<meta name=”twitter:card” content=”app”>
<meta name=”twitter:description” content=”Connect with our charity on your smartphone.”>
<meta name=”twitter:app:id:iphone” content=”306934135″>
<meta name=”twitter:app:url:iphone” content=”example://action/5149e249222f9e600a7540ef”>
<meta name=”twitter:app:id:ipad” content=”45672334″>
<meta name=”twitter:app:url:ipad” content=”example://action/5149e249222f9e600a7540ef”>
<meta name=”twitter:app:url:googleplay” content=”example://action/5149e249222f9e600a7540ef”>
<meta name=”twitter:app:id:googleplay” content=””>

Let’s break down each Twitter Card tag and see how it works

<meta name=”twitter:card” content=”app”>
 This tag tells Twitter that the meta data below is to be used for an APP Card, if you don’t set this correctly it won’t work.

<meta name=”twitter:description” content=”My app description”>
Here we are setting the app description that will be seen by Twitter users.

<meta name=”twitter:app:id:iphone” content=”306934135″>
This is your iPhone app on the iTunes store’s unique ID code

<meta name=”twitter:app:url:iphone” content=”://iphoneAppURL”>
The url of your iPhone app on the iTunes store.

<meta name=”twitter:app:id:ipad” content=”45672334″>
This is your iPad app on the iTunes store’s unique ID code

<meta name=”twitter:app:url:ipad” content=”://ipadAppURL”>
The url of your iPad app on the iTunes store.

<meta name=”twitter:app:id:googleplay” content=””>
Your Google Play app ID

<meta name=”twitter:app:url:googleplay” content=”://PlayAppURL”>
The URL to your app on the Google Play Store.

Once you have all of that information included, and your tags saved into your page, any time that link is shared on Twitter your App Card will be displayed instead of just a boring link and a page title.

It will be interesting to see if Apple and Google include this new meta on their respective stores, it’s bound to increase the visibility and virality of mobile apps if they do.

Let us know in the comments if you set-up your charity’s mobile apps with a Twitter Card.

The Facebook phone is coming…


It appears that Facebook and HTC are warming-up for the launch of a dedicated Facebook phone. Based on Android, the new Facebook device will offer deeper integration between the operating system and the world’s biggest social network.

This isn’t the first time Facebook and HTC have teamed-up to work on a device, the ChaCha was the first and had a dedicated Facebook button to quick launch their app.

This new project looks much more involved and may include a separate Home Launcher for those who want the look of the new Facebook mobile experience but on their non-Facebook Android device.

For charities, this could well mean Facebook users becoming even more mobile focused. Should Facebook also allow developers to create custom applications that take advantage of the deeper integration, it could be a big boost for charity non-profits looking to offer a cutting edge social / mobile experience for their supporters.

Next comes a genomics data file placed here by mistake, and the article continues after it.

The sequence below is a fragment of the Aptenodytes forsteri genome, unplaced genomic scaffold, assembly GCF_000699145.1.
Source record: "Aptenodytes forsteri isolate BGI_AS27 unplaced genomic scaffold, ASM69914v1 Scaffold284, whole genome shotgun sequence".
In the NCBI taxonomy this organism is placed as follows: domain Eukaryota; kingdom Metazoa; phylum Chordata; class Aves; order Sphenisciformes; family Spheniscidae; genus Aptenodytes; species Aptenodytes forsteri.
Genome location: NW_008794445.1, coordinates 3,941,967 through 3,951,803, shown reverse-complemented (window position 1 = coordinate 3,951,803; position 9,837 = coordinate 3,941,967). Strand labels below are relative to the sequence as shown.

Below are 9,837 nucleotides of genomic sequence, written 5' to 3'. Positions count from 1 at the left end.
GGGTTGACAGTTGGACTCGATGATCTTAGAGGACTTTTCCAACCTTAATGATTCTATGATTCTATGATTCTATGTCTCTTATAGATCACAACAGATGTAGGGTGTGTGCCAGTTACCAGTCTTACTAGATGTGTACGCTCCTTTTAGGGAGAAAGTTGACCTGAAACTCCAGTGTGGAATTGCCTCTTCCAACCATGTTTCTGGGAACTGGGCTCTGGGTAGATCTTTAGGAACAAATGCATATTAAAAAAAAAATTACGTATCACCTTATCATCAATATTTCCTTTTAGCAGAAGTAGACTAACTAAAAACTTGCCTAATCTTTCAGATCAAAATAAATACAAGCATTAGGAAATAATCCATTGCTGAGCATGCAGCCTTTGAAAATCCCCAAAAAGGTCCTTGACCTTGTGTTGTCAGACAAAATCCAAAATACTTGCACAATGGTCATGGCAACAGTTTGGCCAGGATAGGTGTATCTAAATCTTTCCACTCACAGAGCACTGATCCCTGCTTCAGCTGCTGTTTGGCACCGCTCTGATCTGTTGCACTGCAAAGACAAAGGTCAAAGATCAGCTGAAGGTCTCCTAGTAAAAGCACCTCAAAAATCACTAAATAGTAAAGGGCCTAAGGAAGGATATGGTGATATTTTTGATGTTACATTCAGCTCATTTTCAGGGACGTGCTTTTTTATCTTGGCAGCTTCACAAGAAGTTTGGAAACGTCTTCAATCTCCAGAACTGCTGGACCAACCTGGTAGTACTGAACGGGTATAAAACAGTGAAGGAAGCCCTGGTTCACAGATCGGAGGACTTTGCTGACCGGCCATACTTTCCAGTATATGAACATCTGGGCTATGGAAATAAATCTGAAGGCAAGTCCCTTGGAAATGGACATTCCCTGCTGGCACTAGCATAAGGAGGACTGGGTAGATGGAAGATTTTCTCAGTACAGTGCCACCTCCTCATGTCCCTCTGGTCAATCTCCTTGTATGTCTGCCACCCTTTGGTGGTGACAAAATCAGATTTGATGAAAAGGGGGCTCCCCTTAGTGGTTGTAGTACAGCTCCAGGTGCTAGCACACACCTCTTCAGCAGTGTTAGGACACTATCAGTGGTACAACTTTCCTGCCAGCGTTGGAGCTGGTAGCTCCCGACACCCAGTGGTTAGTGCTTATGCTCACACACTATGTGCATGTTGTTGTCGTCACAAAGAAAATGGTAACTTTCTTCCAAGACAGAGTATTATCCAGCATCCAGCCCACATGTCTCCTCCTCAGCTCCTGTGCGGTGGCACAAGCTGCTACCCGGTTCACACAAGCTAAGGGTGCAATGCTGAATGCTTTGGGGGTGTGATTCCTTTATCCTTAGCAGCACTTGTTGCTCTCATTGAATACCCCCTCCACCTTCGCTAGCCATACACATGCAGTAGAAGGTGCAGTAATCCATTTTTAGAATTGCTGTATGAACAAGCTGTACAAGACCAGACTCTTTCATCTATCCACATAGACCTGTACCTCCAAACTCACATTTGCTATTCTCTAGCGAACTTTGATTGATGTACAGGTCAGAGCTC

All will be revealed on April 4!

How your charity non-profit can survive the largest DDOS attack in history

The largest DDOS attack in the history of the internet is well underway, and if you’ve noticed the internet is loading more slowly, that’s the reason. There’s now a possibility that it might affect online banking and email.

We have been following this story since the first salvo was fired by Spamhaus, the non-profit spam prevention service, that blocked Dutch hosting company CyberBunker as a source of large amounts of spam hitting systems across the web.

CyberBunker hasn’t taken kindly to this, saying it will host anything except child porn and terrorism content, and has struck back launching a DDOS attack in excess of 300gb/s. This is equivalent to about 40% of the world’s web traffic all being directed against Spamhaus in an attempt to take them offline.

It failed. While the internet slowed down as routing points around the web became congested, Spamhaus and its partners were able to keep the servers live and their service intact. It remains to be seen what CyberBunker will do next, but so far at least all their DDOS attacks have failed to do more than dent the web the world over.

How did Spamhaus survive the largest DDOS in history?

When the DDOS hit, Spamhaus knew there was only one partner to turn to – CloudFlare – a company dedicated to accelerating and protecting the web from attacks.

CloudFlare is traditionally thought of as a web accelerator. It sits in front of your server and ensures that visitors always receive data as fast as possible, served from a location close to them. So even if your server is in the UK but a visitor is in America they get data as if they were just popping to the local shops and back… fast, fast, fast.